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By Stephen Gardner. You are being tracked online, and you probably have no idea how much. Are company pledges to use data fairly enough to assuage concerns?

Personal data is money in the digital age. The more of it that a company can amass, the greater the possibilities to “monetise” it through behavioural advertising and other techniques for categorising and targeting consumers.

And just like money, personal data can be used for good or bad purposes. It can underpin legitimate advertising, leaving consumers to freely choose if they want to respond. But it can also be used to curtail free choice by presenting consumers with a skewed range of options that advertisers think are appropriate.

This is the concept of “digital predestination,” and it is starting to alarm data protection authorities. Each year, the world's privacy commissioners get together to highlight emerging trends. This year, their conference was in Mauritius, from 13-16 October. The proliferation of personal data, and the ubiquity of tracking on the internet, speakers said, raised the possibility that companies will get to know consumers a little too intimately, and will start to predetermine their choices.

Speaking at the conference, Julie Brill, the head of the United States Federal Trade Commission, highlighted the risks of online tracking and analysis of consumer data. She said there was a “clear potential for use of this information to be harmful and discriminatory,” by for example segmenting consumers on the basis of race, though this is not an allowable consideration in commercial transactions, such as providing loans.

The risks increase when big data and the internet of things are factored into the equation. Big data is the use of extremely large datasets to spot behavioural patterns. The internet of things consists of connected devices with sensors, and the constant transmission and analysis of data picked up by those sensors. Internet-of-things devices can be used, for example, to monitor health conditions, or to provide constant moderation of the temperature in buildings.

Big data and the internet of things in combination are a privacy commissioner’s nightmare. Mass surveillance and analysis of health data, for example, could be used to identify those at risk from certain conditions and to corral them in certain directions. Analysis of crime and social data could see people labelled as likely future criminals, even if they have never committed a crime. Jacob Kohnstamm, chairman of the Dutch data protection authority, speaking at the data commissioners’ conference, said that such categorisation could be a “frightening manifestation of digital predestination.”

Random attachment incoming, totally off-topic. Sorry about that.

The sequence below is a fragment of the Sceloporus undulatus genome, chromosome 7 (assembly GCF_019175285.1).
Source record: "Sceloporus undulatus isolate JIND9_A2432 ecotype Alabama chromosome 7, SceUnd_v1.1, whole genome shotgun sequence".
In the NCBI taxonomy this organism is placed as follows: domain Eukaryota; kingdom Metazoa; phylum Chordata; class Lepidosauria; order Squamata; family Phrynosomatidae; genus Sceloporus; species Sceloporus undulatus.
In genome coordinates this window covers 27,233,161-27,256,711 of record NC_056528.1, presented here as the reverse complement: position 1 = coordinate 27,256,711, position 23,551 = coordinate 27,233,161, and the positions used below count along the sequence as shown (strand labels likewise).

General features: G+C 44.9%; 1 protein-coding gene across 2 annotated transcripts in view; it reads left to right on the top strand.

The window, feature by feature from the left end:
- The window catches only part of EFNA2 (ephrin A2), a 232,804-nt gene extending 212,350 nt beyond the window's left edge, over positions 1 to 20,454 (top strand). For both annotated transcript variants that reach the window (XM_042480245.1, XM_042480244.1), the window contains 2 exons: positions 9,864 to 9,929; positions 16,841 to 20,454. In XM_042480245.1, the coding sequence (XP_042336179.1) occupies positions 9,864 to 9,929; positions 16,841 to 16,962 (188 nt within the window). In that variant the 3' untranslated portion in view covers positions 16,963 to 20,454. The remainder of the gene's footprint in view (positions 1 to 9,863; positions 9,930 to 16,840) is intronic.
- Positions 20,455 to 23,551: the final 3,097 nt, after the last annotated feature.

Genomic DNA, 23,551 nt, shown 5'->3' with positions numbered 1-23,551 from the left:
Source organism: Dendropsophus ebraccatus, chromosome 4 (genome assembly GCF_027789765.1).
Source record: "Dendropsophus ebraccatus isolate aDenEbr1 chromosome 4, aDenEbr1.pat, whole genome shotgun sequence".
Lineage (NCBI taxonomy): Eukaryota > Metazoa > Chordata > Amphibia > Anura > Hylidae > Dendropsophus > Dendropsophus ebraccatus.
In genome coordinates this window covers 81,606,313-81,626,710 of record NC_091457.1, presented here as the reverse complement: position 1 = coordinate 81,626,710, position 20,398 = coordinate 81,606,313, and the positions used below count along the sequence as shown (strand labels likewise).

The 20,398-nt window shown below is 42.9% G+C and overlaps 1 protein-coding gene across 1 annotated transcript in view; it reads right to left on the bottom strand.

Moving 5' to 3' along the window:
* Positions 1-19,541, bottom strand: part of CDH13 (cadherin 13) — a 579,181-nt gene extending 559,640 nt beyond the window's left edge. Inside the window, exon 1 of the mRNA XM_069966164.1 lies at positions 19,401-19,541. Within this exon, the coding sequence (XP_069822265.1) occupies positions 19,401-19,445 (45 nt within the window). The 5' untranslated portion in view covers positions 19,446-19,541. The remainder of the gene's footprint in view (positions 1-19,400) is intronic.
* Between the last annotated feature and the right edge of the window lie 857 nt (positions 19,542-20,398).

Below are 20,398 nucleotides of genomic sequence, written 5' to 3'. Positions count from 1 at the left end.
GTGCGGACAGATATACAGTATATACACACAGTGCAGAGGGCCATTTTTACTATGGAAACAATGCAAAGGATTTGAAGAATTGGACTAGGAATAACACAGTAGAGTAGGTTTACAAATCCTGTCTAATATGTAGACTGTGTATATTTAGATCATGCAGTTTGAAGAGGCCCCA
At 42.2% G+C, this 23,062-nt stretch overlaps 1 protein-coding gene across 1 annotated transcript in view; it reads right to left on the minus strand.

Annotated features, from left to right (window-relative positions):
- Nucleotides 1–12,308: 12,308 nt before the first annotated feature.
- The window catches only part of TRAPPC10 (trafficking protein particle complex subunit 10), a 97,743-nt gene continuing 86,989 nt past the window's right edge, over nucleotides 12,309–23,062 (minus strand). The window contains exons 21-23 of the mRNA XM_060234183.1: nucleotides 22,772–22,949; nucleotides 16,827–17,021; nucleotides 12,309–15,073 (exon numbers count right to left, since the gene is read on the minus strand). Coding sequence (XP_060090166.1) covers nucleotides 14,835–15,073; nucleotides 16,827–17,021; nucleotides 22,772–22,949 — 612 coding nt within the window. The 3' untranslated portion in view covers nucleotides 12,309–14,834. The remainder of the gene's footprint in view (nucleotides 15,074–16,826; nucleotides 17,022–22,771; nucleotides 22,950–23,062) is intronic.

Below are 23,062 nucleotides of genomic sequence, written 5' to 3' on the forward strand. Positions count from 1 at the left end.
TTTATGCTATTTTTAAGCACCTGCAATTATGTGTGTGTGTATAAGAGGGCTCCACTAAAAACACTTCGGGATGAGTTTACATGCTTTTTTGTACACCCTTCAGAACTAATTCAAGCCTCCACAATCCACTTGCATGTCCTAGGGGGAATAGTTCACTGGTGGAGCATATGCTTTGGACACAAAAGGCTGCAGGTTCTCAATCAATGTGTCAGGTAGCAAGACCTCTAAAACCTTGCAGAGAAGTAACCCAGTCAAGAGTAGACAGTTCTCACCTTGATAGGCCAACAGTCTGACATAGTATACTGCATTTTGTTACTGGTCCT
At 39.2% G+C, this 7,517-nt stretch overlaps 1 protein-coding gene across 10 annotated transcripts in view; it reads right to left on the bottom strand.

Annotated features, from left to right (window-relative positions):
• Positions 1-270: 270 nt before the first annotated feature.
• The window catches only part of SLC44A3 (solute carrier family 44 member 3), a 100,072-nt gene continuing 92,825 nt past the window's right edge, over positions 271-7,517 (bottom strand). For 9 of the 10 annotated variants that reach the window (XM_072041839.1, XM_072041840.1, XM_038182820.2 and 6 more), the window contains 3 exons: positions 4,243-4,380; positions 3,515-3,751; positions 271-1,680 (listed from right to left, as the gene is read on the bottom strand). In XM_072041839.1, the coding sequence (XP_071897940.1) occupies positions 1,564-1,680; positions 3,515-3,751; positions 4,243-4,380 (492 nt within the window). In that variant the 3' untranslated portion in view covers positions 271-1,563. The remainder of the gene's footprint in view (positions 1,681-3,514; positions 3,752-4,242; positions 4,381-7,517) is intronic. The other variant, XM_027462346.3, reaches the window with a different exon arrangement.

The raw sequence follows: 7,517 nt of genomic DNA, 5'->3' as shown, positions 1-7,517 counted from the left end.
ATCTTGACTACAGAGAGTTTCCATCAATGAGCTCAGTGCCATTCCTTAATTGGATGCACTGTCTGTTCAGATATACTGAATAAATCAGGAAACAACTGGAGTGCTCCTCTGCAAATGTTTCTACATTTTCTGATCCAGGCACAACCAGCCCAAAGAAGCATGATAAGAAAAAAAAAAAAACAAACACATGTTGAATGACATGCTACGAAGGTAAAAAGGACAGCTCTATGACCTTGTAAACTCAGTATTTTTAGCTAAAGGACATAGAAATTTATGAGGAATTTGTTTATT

The warnings might sound paranoid. But, says Todd B. Ruback, chief privacy officer of Ghostery, which produces privacy applications, online tracking of the behaviour of internet users is “out of control.” Even respectable companies “70% to 80% of the time have unauthorised trackers on their website that they don't even know about.”

Unauthorised tracking doesn't necessarily happen for dubious reasons, Ruback adds. The problem is that websites take advertising from third parties which might include tracking and analytics applications from other parties, which the website has no direct relationship with or even knowledge of. The internet has become a “very complex marketing cloud,” and it is a “systemic challenge” for companies to know who might be piggy-backing on their online presence, and what might be done with the data the intruders collect, Ruback says.

One response to the prospect of intrusive tracking and data collection is legislation. The European Union, for example, is currently updating its data protection laws. The new legislation, which could be finalised in 2015, will make clear that the consent of users is required for data processing – the collection and use of personal information – and could threaten companies with large fines for violations.

But legislation can be cumbersome and have unforeseen consequences. An alternative is that companies demonstrate to consumers that they will safeguard privacy. In the United Kingdom, the Market Research Society (MRS) has established the Fair Data certification scheme. To obtain certification, companies must abide by ten principles, ranging from ensuring that data is only collected on the basis of consent, to ensuring that staff are adequately trained in data processing that respects privacy.

A number of the ten principles are in fact obligations laid down by legislation – for example, the consent principle, and the principle that data should only be used for the purpose for which consent was given. MRS chief executive officer Jane Frost says, however, that the ten principles give a clear summary of a company's approach to privacy that a customer might only otherwise find in the legalese of its privacy policy. It's “quite invidious” to expect internet users to check the privacy policy of every website they visit, she says.